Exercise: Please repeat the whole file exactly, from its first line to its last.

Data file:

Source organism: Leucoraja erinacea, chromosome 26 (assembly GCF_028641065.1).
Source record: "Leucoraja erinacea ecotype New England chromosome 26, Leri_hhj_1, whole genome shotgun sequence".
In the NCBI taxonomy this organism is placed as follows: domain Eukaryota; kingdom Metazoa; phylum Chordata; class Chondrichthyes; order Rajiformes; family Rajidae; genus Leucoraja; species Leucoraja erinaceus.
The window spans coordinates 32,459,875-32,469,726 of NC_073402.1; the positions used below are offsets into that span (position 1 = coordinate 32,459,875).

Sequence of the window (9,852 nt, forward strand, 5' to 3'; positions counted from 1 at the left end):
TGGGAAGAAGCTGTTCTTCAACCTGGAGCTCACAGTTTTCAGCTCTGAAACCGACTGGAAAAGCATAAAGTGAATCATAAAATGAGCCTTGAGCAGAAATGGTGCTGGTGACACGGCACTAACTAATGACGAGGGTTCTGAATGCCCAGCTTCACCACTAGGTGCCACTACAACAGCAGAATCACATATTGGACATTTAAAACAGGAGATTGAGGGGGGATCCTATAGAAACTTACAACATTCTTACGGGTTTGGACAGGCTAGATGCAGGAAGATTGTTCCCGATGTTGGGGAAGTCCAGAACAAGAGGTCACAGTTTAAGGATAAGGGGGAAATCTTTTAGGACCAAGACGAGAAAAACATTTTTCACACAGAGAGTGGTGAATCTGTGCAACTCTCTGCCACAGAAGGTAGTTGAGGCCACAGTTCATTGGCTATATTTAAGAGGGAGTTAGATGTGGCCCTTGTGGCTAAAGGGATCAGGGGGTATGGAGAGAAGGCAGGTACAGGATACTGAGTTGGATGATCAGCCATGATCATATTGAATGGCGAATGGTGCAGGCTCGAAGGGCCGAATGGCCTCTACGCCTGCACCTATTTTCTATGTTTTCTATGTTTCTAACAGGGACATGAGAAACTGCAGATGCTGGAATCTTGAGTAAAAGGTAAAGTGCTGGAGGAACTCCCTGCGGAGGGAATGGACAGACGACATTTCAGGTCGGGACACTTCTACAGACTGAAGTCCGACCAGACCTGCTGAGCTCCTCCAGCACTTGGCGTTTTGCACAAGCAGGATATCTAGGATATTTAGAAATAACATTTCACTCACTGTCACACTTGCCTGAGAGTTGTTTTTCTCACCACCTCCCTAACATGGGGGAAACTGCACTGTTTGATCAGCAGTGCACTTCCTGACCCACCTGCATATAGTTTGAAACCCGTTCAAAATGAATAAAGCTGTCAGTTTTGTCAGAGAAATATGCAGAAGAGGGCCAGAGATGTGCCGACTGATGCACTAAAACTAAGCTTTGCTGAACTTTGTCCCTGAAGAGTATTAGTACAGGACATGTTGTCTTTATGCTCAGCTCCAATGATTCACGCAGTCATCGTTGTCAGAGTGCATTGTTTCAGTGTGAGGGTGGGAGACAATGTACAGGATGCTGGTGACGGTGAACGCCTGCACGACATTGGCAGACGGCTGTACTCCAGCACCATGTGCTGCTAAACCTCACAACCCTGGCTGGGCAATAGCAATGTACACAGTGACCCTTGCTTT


Source organism: Leucoraja erinacea, chromosome 26 (assembly GCF_028641065.1).
Source record: "Leucoraja erinacea ecotype New England chromosome 26, Leri_hhj_1, whole genome shotgun sequence".
In the NCBI taxonomy this organism is placed as follows: domain Eukaryota; kingdom Metazoa; phylum Chordata; class Chondrichthyes; order Rajiformes; family Rajidae; genus Leucoraja; species Leucoraja erinaceus.
The window spans coordinates 32,459,875-32,469,726 of NC_073402.1; the positions used below are offsets into that span (position 1 = coordinate 32,459,875).

Sequence of the window (9,852 nt, forward strand, 5' to 3'; positions counted from 1 at the left end):
TGGGAAGAAGCTGTTCTTCAACCTGGAGCTCACAGTTTTCAGCTCTGAAACCGACTGGAAAAGCATAAAGTGAATCATAAAATGAGCCTTGAGCAGAAATGGTGCTGGTGACACGGCACTAACTAATGACGAGGGTTCTGAATGCCCAGCTTCACCACTAGGTGCCACTACAACAGCAGAATCACATATTGGACATTTAAAACAGGAGATTGAGGGGGGATCCTATAGAAACTTACAACATTCTTACGGGTTTGGACAGGCTAGATGCAGGAAGATTGTTCCCGATGTTGGGGAAGTCCAGAACAAGAGGTCACAGTTTAAGGATAAGGGGGAAATCTTTTAGGACCAAGACGAGAAAAACATTTTTCACACAGAGAGTGGTGAATCTGTGCAACTCTCTGCCACAGAAGGTAGTTGAGGCCACAGTTCATTGGCTATATTTAAGAGGGAGTTAGATGTGGCCCTTGTGGCTAAAGGGATCAGGGGGTATGGAGAGAAGGCAGGTACAGGATACTGAGTTGGATGATCAGCCATGATCATATTGAATGGCGAATGGTGCAGGCTCGAAGGGCCGAATGGCCTCTACGCCTGCACCTATTTTCTATGTTTTCTATGTTTCTAACAGGGACATGAGAAACTGCAGATGCTGGAATCTTGAGTAAAAGGTAAAGTGCTGGAGGAACTCCCTGCGGAGGGAATGGACAGACGACATTTCAGGTCGGGACACTTCTACAGACTGAAGTCCGACCAGACCTGCTGAGCTCCTCCAGCACTTGGCGTTTTGCACAAGCAGGATATCTAGGATATTTAGAAATAACATTTCACTCACTGTCACACTTGCCTGAGAGTTGTTTTTCTCACCACCTCCCTAACATGGGGGAAACTGCACTGTTTGATCAGCAGTGCACTTCCTGACCCACCTGCATATAGTTTGAAACCCGTTCAAAATGAATAAAGCTGTCAGTTTTGTCAGAGAAATATGCAGAAGAGGGCCAGAGATGTGCCGACTGATGCACTAAAACTAAGCTTTGCTGAACTTTGTCCCTGAAGAGTATTAGTACAGGACATGTTGTCTTTATGCTCAGCTCCAATGATTCACGCAGTCATCGTTGTCAGAGTGCATTGTTTCAGTGTGAGGGTGGGAGACAATGTACAGGATGCTGGTGACGGTGAACGCCTGCACGACATTGGCAGACGGCTGTACTCCAGCACCATGTGCTGCTAAACCTCACAACCCTGGCTGGGCAATAGCAATGTACACAGTGACCCTTGCTTT